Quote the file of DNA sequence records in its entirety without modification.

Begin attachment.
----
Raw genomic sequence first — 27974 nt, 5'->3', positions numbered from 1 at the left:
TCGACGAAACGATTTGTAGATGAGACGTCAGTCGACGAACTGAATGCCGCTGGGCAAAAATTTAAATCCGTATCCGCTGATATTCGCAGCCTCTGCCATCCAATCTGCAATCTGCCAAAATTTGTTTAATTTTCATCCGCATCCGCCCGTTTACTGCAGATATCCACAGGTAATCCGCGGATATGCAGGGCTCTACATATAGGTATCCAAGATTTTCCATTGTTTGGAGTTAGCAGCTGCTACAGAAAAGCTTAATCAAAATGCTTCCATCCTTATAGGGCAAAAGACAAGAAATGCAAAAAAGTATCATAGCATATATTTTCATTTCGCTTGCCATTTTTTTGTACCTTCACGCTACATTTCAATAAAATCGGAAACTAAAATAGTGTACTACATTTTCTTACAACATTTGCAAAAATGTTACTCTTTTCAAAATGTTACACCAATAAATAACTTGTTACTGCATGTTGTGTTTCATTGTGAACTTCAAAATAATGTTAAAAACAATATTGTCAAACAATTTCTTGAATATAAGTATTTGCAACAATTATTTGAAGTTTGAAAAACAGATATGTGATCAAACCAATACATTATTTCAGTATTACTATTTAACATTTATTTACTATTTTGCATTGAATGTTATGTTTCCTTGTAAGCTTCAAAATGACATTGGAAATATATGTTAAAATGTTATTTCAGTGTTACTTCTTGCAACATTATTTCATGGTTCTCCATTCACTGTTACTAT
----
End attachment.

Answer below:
Raw genomic sequence first — 27974 nt, 5'->3', positions numbered from 1 at the left:
TCGACGAAACGATTTGTAGATGAGACGTCAGTCGACGAACTGAATGCCGCTGGGCAAAAATTTAAATCCGTATCCGCTGATATTCGCAGCCTCTGCCATCCAATCTGCAATCTGCCAAAATTTGTTTAATTTTCATCCGCATCCGCCCGTTTACTGCAGATATCCACAGGTAATCCGCGGATATGCAGGGCTCTACATATAGGTATCCAAGATTTTCCATTGTTTGGAGTTAGCAGCTGCTACAGAAAAGCTTAATCAAAATGCTTCCATCCTTATAGGGCAAAAGACAAGAAATGCAAAAAAGTATCATAGCATATATTTTCATTTCGCTTGCCATTTTTTTGTACCTTCACGCTACATTTCAATAAAATCGGAAACTAAAATAGTGTACTACATTTTCTTACAACATTTGCAAAAATGTTACTCTTTTCAAAATGTTACACCAATAAATAACTTGTTACTGCATGTTGTGTTTCATTGTGAACTTCAAAATAATGTTAAAAACAATATTGTCAAACAATTTCTTGAATATAAGTATTTGCAACAATTATTTGAAGTTTGAAAAACAGATATGTGATCAAACCAATACATTATTTCAGTATTACTATTTAACATTTATTTACTATTTTGCATTGAATGTTATGTTTCCTTGTAAGCTTCAAAATGACATTGGAAATATATGTTAAAATGTTATTTCAGTGTTACTTCTTGCAACATTATTTCATGGTTCTCCATTCACTGTTACTAT